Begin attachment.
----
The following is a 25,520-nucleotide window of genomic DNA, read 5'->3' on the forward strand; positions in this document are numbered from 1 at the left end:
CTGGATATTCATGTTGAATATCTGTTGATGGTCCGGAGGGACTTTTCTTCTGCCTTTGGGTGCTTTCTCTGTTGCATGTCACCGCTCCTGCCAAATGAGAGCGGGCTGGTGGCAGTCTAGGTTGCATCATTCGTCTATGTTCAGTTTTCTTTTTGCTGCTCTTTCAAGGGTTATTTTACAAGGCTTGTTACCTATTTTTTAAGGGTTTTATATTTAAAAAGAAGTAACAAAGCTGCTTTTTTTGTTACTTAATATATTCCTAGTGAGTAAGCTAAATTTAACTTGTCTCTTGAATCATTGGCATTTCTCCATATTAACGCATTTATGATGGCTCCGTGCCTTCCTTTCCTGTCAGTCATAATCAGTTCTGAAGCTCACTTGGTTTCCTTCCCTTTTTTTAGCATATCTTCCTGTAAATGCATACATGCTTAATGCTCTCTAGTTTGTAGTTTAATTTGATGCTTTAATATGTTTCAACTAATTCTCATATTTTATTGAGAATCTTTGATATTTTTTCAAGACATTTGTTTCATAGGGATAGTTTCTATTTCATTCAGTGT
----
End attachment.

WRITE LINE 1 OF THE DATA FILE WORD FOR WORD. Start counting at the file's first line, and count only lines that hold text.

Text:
The following is a 25,520-nucleotide window of genomic DNA, read 5'->3' on the forward strand; positions in this document are numbered from 1 at the left end: